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Korps Mariniers / The Marine Corps

The Royal Netherlands Marine Corps is part of the Navy. It is a versatile and rapidly deployable expeditionary force that can be sent in to defend the territory of NATO countries, control crises, keep peace and provide humanitarian assistance. The Marine Corps is an expeditionary, rapidly deployable and diverse crisis management instrument, specialised in carrying out amphibious operations with light infantry units. The marines can be deployed for long periods of time, in all climatic and geographical conditions and for a wide array of tasks. To prepare the marines for these operations, the training program includes mountain, cold-weather and jungle training.

The Marine Corps was established in 1665 by Michiel de Ruyter and Johan de Witt, during the Anglo-Dutch Wars. It has been part of the Royal Netherlands Navy ever since, operating anywhere in the world. The motto QUA PATET ORBIS (Wherever the World Extends) symbolises the service of the Corps throughout the world during its long history. The Dutch Marines distinguished themselves both at sea and in raids on the English coast, where it is likely that they met their British counterparts. During the War of the Spanish Succession, when the two countries were allies, it was a combined force of British and Dutch Marines, under Prince George of Hesse-Darmstadt, which captured Gibraltar in 1704.

Today the Royal Netherlands Marine Corps, the Korps Mariniers, is the senior corps in the Netherlands armed forces. An amphibious force with similar functions to the Royal Marines. It provides an Amphibious Combat Group in the Netherlands Antilles, in addition to its major commitment with the United Kingdom/Netherlands Landing Force, with which it deploys a further Amphibious Combat Group, a Special Boats Section and a Landing Craft Detachment. This integration and co-operation, unique in NATO, was seen in 1991 during operations in Eastern Turkey and Northern Iraq.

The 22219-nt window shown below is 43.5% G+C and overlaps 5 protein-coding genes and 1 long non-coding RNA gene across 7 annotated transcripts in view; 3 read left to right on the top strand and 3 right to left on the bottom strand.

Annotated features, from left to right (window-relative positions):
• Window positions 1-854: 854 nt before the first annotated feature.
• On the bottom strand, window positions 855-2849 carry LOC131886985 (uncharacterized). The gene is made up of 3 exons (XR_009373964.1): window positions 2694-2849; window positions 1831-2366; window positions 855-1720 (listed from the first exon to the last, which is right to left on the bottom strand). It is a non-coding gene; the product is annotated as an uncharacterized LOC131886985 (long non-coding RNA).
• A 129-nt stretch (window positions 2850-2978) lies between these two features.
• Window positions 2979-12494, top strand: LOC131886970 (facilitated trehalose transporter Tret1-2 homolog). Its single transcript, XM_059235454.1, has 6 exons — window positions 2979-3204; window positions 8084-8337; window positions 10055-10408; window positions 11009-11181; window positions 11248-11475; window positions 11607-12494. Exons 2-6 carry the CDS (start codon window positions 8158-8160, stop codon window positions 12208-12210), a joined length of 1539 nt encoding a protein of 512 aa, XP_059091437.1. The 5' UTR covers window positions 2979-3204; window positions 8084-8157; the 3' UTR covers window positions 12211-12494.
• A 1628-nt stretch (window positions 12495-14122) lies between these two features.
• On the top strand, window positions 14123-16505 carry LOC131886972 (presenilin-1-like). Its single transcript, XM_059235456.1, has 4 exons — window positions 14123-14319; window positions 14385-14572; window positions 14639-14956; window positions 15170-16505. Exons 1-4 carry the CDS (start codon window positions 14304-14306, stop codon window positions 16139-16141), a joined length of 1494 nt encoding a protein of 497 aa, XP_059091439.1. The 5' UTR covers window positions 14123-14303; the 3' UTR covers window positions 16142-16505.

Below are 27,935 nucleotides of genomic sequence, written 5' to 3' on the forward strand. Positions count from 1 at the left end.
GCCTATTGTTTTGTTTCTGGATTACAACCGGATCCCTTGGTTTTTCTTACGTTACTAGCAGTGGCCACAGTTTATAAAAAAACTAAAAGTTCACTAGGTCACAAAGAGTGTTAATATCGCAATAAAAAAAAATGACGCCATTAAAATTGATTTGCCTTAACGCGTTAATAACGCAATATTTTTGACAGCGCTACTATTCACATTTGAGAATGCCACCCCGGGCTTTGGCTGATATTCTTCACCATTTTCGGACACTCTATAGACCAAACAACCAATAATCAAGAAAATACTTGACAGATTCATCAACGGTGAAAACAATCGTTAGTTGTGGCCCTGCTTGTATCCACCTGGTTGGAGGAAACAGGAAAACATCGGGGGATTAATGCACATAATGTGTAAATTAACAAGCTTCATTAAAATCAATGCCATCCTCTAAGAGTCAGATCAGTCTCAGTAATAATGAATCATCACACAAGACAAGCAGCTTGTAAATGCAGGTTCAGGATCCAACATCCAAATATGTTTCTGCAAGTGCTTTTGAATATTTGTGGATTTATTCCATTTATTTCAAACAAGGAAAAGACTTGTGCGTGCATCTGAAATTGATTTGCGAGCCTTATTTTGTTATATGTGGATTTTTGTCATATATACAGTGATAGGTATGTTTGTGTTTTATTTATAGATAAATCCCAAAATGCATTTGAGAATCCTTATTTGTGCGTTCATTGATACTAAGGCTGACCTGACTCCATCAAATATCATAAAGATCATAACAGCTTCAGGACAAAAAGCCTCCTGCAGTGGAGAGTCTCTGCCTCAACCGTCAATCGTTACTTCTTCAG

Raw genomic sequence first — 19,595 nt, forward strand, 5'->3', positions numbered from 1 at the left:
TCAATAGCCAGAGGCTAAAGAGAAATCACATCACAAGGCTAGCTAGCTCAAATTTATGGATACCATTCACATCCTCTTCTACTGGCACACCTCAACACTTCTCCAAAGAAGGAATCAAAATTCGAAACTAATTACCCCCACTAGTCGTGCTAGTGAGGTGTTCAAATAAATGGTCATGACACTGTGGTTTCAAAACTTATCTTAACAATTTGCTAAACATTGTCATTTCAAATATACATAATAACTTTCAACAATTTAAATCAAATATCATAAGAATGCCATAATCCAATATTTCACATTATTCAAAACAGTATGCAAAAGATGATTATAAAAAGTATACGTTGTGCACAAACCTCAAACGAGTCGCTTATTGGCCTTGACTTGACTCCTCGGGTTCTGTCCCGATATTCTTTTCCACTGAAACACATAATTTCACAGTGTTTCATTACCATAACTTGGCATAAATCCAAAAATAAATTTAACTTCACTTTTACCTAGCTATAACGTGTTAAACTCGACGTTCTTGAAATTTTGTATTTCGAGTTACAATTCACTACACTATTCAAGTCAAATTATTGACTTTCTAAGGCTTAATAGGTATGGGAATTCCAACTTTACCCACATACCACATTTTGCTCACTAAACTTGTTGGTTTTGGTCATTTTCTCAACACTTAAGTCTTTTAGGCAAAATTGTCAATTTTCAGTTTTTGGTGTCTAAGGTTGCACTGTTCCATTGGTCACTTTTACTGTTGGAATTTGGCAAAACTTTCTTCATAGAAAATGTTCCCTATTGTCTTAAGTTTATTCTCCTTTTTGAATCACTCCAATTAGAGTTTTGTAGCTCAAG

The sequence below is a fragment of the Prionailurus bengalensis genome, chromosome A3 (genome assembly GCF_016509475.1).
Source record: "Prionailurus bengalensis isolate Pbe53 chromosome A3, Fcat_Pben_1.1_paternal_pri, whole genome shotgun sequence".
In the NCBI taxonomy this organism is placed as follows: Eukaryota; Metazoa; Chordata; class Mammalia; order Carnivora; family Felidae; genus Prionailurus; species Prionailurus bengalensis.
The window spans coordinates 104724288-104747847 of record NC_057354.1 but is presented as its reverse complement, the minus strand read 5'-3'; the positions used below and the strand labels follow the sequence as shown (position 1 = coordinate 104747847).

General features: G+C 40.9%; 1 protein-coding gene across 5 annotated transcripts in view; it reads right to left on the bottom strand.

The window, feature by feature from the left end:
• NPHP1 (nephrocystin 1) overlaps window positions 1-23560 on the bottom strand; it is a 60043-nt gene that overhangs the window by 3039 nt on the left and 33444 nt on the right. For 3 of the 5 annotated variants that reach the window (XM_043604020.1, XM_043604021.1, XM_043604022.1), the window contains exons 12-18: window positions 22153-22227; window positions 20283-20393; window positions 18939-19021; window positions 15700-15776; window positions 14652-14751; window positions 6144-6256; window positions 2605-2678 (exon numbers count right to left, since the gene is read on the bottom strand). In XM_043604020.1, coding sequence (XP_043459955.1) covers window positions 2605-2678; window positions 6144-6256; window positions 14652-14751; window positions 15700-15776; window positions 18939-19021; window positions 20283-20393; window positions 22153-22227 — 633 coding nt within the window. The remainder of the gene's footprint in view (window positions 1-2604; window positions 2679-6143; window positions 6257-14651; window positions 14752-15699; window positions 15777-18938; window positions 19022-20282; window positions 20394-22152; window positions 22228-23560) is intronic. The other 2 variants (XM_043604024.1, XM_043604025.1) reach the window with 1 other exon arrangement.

The Marine Corps consists of approximately over 3,000 marines [up from 2,800 marines]. The Marine Corps is an expeditionary, rapidly deployable and multifaceted crisis management instrument, specialised in carrying out amphibious operations with light infantry units. The marines are deployable for long periods of time, under all climatological and geographical conditions.

Military operations at a relatively large distance from the home port and carried out by the Royal Netherlands Navy are referred to as maritime expeditionary operations. Such operations can be divided into two main groups: sea-oriented tasks (at sea) and land-oriented tasks (from the sea). The land-oriented component is provided by the operational units of the Marine Corps. These units consist of:

  • two marine battalions 1MARNSBAT and 2MARNSBAT (each with approx. 650, up from 530 marines);
  • one Logistic battalion (Doorn);
  • one amphibious combat support battalion
  • one cCombat Support Battalion (Doorn) (including combat field support and special units);
  • one Amphibious Support Battalion (Texel)
  • one Maneuver battalions (Doorn)
  • Marine Intervention Unit (Doorn)
  • 31 Infantry Company (Curaao)-
  • 32 Infantry Company (Aruba)

The operational units of the Marine Corps were recently reorganised in the context of the overall Navy Review. As a result, each one of the marine battalions was being strengthened to approximately 650 marines. The logistics battalion was reorganised in order to further improve its logistics support to the marine battalions, while the combat support battalion and the amphibious support battalion were combined into one amphibious combat support battalion, thus increasing the overall available capacity.

This extensive reorganisation was completed in mid-2010. By that time, the operational units of the Marine Corps were stationed on Texel, in Doorn and in Den Helder. With the addition of the last location, Den Helder, the integration between fleet and marines was strengthened even further, thus reinforcing the implementation of the Navy-Marine Corps Team concept like never before. In addition, operational units are stationed in the Netherlands Antilles and Aruba.

The Marines Intervention Unit is part of the Dutch anti-terrorist capability and was previously known as the Marines Special Support Unit (BBE). The Marines Special Support Unit was created in 1973 following the hostage-taking incident during the Olympic Games in Munich. The Special Interventions Service (DSI) was created in 2006 to support the establishment of a Dutch anti-terrorist capability, and the Marines Special Support Unit was transformed into the current Marines Intervention Unit. The marines in the unit are trained to intervene in hostage-taking incidents and illegal occupations of (or near) buildings, airplanes, ships and trains.

The Korps Mariniers forms the `long arm' of the fleet. Mariniers are pre-eminently suited and are equipped to be the first to set foort on the land from the sea. Under all circumstances and any where in the world, Mariners meet these and other requirements. Mariniers are meant to bring security to the country from the sea. That means that they must get in mostly as a first in (possible) crisis areas to offer aid and protection to the population, to separate warringparties, or to intervene. Mariniers can are used from operating bases in the country or also by air.